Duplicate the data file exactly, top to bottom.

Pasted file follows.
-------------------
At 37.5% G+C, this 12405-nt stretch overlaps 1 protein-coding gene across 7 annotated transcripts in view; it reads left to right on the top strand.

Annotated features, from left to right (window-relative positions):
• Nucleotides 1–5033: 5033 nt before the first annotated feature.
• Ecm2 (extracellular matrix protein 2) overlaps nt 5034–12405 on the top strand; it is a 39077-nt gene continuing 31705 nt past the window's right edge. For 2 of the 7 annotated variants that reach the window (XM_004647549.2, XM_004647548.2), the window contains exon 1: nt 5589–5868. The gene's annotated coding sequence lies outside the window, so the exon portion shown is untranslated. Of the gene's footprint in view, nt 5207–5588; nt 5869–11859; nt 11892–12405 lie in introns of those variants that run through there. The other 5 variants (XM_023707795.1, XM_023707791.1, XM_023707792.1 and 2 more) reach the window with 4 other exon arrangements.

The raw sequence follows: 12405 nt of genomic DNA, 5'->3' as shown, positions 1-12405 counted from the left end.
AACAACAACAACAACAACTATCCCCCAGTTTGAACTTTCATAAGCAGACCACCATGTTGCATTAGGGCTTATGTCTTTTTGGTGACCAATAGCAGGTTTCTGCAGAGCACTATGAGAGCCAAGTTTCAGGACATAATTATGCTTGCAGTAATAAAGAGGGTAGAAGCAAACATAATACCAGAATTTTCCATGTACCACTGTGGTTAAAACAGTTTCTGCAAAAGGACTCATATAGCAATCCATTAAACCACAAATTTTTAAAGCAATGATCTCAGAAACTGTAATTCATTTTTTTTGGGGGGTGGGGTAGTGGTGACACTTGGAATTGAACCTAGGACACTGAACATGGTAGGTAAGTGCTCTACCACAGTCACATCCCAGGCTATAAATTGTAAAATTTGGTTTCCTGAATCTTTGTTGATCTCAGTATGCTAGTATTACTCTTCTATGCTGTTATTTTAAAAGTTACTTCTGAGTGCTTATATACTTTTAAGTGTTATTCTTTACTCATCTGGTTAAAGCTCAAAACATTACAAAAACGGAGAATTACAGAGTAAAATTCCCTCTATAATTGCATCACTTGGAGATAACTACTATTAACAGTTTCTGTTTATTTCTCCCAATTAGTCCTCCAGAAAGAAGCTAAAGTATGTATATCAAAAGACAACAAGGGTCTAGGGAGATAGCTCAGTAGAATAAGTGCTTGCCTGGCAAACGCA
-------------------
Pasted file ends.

At 37.5% G+C, this 12405-nt stretch overlaps 1 protein-coding gene across 7 annotated transcripts in view; it reads left to right on the top strand.

Annotated features, from left to right (window-relative positions):
• Nucleotides 1–5033: 5033 nt before the first annotated feature.
• Ecm2 (extracellular matrix protein 2) overlaps nt 5034–12405 on the top strand; it is a 39077-nt gene continuing 31705 nt past the window's right edge. For 2 of the 7 annotated variants that reach the window (XM_004647549.2, XM_004647548.2), the window contains exon 1: nt 5589–5868. The gene's annotated coding sequence lies outside the window, so the exon portion shown is untranslated. Of the gene's footprint in view, nt 5207–5588; nt 5869–11859; nt 11892–12405 lie in introns of those variants that run through there. The other 5 variants (XM_023707795.1, XM_023707791.1, XM_023707792.1 and 2 more) reach the window with 4 other exon arrangements.

The raw sequence follows: 12405 nt of genomic DNA, 5'->3' as shown, positions 1-12405 counted from the left end.
AACAACAACAACAACAACTATCCCCCAGTTTGAACTTTCATAAGCAGACCACCATGTTGCATTAGGGCTTATGTCTTTTTGGTGACCAATAGCAGGTTTCTGCAGAGCACTATGAGAGCCAAGTTTCAGGACATAATTATGCTTGCAGTAATAAAGAGGGTAGAAGCAAACATAATACCAGAATTTTCCATGTACCACTGTGGTTAAAACAGTTTCTGCAAAAGGACTCATATAGCAATCCATTAAACCACAAATTTTTAAAGCAATGATCTCAGAAACTGTAATTCATTTTTTTTGGGGGGTGGGGTAGTGGTGACACTTGGAATTGAACCTAGGACACTGAACATGGTAGGTAAGTGCTCTACCACAGTCACATCCCAGGCTATAAATTGTAAAATTTGGTTTCCTGAATCTTTGTTGATCTCAGTATGCTAGTATTACTCTTCTATGCTGTTATTTTAAAAGTTACTTCTGAGTGCTTATATACTTTTAAGTGTTATTCTTTACTCATCTGGTTAAAGCTCAAAACATTACAAAAACGGAGAATTACAGAGTAAAATTCCCTCTATAATTGCATCACTTGGAGATAACTACTATTAACAGTTTCTGTTTATTTCTCCCAATTAGTCCTCCAGAAAGAAGCTAAAGTATGTATATCAAAAGACAACAAGGGTCTAGGGAGATAGCTCAGTAGAATAAGTGCTTGCCTGGCAAACGCA